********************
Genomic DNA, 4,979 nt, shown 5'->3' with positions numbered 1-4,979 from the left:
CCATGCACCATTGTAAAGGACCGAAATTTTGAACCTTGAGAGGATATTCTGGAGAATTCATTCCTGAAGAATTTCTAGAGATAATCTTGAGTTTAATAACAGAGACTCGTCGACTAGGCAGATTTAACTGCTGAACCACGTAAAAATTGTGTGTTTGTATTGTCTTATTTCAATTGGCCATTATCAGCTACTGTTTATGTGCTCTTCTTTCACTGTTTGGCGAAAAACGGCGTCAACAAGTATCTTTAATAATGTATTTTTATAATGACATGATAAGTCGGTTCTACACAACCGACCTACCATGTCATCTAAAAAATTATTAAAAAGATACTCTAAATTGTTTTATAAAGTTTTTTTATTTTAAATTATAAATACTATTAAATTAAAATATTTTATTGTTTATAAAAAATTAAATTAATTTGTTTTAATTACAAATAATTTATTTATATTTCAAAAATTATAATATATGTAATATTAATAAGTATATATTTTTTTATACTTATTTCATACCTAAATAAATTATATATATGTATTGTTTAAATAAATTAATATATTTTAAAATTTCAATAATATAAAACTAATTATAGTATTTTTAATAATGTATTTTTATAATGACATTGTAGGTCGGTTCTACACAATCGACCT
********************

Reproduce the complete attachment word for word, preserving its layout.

Genomic DNA, 4,979 nt, shown 5'->3' with positions numbered 1-4,979 from the left:
CCATGCACCATTGTAAAGGACCGAAATTTTGAACCTTGAGAGGATATTCTGGAGAATTCATTCCTGAAGAATTTCTAGAGATAATCTTGAGTTTAATAACAGAGACTCGTCGACTAGGCAGATTTAACTGCTGAACCACGTAAAAATTGTGTGTTTGTATTGTCTTATTTCAATTGGCCATTATCAGCTACTGTTTATGTGCTCTTCTTTCACTGTTTGGCGAAAAACGGCGTCAACAAGTATCTTTAATAATGTATTTTTATAATGACATGATAAGTCGGTTCTACACAACCGACCTACCATGTCATCTAAAAAATTATTAAAAAGATACTCTAAATTGTTTTATAAAGTTTTTTTATTTTAAATTATAAATACTATTAAATTAAAATATTTTATTGTTTATAAAAAATTAAATTAATTTGTTTTAATTACAAATAATTTATTTATATTTCAAAAATTATAATATATGTAATATTAATAAGTATATATTTTTTTATACTTATTTCATACCTAAATAAATTATATATATGTATTGTTTAAATAAATTAATATATTTTAAAATTTCAATAATATAAAACTAATTATAGTATTTTTAATAATGTATTTTTATAATGACATTGTAGGTCGGTTCTACACAATCGACCT